Like other French writers of the twentieth century (Anouilh, Camus, Giraudoux), Sartre expounded his ideas by reviving ancient Greek themes and characters, in this case by reworking the myth of Orestes and Electra. The thoughts and deeds of this brother and sister illustrate opposing reactions to the propositions of Sartrean existentialism as they confront the moral dilemma of vengeance against the murderers of their father, King Agamemnon of Argos. But the spectator (or the reader) of Sartre's dramatic recreation must keep in mind that all is not as it appears. Though Sartre has exploited many aspects of the Greek myth, he most decidedly does not wish to recreate classically-inspired tragedy. Whereas in Greek theater tragedy often seems to arise from the distance separating people from the divine, atheistic existentialism admits to no possibility of a chasm to be bridged, for nothing lies beyond mankind, nothing but the void.
In the opening scene of The Flies, Orestes has returned to Argos with his tutor, but, significantly, under the assumed name of Philebus of Corinth. Though he knows his true family history, Sartre's Orestes has yet to really discover himself. Far from being driven by the gods to avenge the death of his father, he seems merely curious to see the city and palace that might have been his to rule. Otherwise, he appears to have no concrete plan of action. His ill-defined character at this point in the play can be taken as a literal illustration of the Sartrean notion that "existence precedes essence" (Marcel, L'heure théâtrale, 187). Zeus, disguised as a citizen of Athens, has been anxiously following the travelers for some time. It becomes clear that he would like Orestes to depart from Argos, fearing that the stranger will profoundly disturb the piety of its faithful citizens. But from the outset, Zeus shows himself to be utterly powerless to obtain his ends, and this is the key to understanding his role. He appears to be very active in the play, but in fact accomplishes nothing. Long before he himself acknowledges his impotence, we understand him to be a mere figurehead, the shadow of a belief system that is entirely illusory.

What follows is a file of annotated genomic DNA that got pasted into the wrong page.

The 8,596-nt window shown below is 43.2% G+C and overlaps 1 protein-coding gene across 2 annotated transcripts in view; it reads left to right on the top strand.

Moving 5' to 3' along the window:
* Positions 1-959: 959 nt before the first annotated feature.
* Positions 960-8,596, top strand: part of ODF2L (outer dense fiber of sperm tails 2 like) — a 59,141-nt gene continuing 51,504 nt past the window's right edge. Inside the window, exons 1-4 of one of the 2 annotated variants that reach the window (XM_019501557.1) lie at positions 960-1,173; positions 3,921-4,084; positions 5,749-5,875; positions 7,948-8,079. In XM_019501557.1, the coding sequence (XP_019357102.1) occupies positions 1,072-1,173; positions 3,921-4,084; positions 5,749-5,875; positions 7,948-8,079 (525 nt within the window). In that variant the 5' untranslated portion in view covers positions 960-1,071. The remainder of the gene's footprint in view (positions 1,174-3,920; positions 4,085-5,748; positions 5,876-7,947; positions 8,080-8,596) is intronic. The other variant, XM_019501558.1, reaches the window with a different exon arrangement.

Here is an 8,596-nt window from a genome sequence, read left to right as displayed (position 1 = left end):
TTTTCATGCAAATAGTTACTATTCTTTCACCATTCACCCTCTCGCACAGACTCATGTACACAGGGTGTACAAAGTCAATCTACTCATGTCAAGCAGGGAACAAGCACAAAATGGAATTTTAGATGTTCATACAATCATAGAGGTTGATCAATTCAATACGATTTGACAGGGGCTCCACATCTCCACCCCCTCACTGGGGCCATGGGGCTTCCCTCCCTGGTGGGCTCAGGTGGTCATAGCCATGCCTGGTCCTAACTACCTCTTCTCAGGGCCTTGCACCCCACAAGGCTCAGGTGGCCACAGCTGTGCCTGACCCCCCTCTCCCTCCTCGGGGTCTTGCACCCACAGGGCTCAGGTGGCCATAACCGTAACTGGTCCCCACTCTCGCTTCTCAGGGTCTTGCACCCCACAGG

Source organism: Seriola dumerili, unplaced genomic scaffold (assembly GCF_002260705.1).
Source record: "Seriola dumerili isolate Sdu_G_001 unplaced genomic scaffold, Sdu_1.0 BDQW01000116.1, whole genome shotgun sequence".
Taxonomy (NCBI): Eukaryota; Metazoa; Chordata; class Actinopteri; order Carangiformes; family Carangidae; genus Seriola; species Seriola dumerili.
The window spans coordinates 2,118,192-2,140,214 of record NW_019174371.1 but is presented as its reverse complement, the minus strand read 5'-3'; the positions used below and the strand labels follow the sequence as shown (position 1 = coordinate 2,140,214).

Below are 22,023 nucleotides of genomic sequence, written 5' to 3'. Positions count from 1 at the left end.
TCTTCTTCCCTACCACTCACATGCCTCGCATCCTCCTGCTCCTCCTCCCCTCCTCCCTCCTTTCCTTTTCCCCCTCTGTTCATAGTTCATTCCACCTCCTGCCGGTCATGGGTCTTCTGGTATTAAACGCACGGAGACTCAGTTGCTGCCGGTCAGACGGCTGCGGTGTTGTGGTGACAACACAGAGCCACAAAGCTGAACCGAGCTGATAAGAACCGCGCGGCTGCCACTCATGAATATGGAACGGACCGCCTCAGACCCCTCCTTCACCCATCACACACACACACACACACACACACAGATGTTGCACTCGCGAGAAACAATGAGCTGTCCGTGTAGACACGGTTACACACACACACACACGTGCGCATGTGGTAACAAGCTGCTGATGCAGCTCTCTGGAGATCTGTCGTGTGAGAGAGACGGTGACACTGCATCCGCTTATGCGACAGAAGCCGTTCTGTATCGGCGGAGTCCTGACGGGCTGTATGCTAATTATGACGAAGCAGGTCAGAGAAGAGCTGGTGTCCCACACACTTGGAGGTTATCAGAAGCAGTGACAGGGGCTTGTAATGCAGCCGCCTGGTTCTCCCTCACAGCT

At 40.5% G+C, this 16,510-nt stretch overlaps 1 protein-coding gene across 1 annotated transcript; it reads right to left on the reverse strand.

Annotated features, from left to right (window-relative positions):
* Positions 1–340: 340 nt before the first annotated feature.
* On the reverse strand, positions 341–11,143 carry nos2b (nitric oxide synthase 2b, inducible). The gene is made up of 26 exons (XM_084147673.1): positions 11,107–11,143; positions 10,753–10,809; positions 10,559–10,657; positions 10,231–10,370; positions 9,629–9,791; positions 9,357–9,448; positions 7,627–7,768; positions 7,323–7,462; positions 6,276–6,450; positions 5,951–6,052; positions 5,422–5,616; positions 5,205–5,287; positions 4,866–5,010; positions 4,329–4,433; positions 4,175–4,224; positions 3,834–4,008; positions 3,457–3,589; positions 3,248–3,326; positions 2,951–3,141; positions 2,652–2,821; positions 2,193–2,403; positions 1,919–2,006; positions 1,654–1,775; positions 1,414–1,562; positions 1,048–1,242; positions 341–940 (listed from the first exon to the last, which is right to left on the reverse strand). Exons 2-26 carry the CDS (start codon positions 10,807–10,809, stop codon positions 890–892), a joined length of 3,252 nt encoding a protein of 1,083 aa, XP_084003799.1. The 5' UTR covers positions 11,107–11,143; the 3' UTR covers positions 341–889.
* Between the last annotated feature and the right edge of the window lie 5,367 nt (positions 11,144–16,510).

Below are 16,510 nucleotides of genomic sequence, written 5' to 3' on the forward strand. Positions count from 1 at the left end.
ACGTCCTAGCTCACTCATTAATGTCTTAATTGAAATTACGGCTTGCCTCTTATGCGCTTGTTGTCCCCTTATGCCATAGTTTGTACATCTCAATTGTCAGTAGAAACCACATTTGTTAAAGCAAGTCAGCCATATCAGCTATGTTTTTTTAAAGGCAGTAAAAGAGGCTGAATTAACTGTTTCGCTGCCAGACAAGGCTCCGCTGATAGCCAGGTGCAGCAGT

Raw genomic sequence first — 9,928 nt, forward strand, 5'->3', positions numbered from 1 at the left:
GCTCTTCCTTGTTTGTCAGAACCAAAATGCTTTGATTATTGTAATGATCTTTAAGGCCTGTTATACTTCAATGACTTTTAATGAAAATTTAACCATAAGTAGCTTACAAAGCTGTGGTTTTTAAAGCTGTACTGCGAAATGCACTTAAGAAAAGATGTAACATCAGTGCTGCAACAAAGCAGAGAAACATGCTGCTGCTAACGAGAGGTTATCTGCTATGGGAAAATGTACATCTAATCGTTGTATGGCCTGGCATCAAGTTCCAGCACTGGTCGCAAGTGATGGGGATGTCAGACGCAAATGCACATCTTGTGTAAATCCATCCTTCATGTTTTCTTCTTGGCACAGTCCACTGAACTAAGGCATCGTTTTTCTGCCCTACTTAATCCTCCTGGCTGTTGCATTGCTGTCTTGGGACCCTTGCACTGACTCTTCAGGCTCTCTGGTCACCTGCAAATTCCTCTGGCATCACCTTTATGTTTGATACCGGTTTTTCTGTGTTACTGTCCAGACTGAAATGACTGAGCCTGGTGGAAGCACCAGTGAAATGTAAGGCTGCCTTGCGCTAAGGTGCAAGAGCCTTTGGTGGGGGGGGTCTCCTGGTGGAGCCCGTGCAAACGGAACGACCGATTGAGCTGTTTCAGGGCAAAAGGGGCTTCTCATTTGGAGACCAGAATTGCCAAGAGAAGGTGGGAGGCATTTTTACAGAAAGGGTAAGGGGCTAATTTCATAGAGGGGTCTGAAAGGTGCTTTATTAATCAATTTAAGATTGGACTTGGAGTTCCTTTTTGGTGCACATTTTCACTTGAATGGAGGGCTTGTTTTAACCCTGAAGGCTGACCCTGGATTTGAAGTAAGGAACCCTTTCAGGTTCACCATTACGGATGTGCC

The unfriendly inhabitants of Argos are immersed in their annual period of repentance for the crime of having allowed their king to be slaughtered. Orestes reacts with a mixture of curiosity and aversion toward the Argives' frantic cult of contrition. This commemoration of "Dead Men's Day" has been interpreted as Sartre's mockery of the theme of national guilt that was promoted by the Vichy government during the Nazi occupation (Brosman, 74). It is also possible—unavoidable, really—to interpret the Argives' unceasing cries of "Ayez pitié de nous" ("Have mercy on us") as an attack on the Christian idea of sin and redemption (Marcel, L'heure théâtrale, 183) and more specifically, the Catholic Church and its penitential liturgy (Cawdrey, 51). In any case, Zeus, the figure of the gods and upholder of religious belief, delights in the expressions of remorse and acts of mortification, whereas the skeptical Orestes is clearly irritated by the entire proceeding. When Aegistheus invokes the name of the dead King Agamemnon while presiding over the religious ceremonies, Orestes erupts with his first flash of anger: "I forbid you to drag my father's name into this mummery."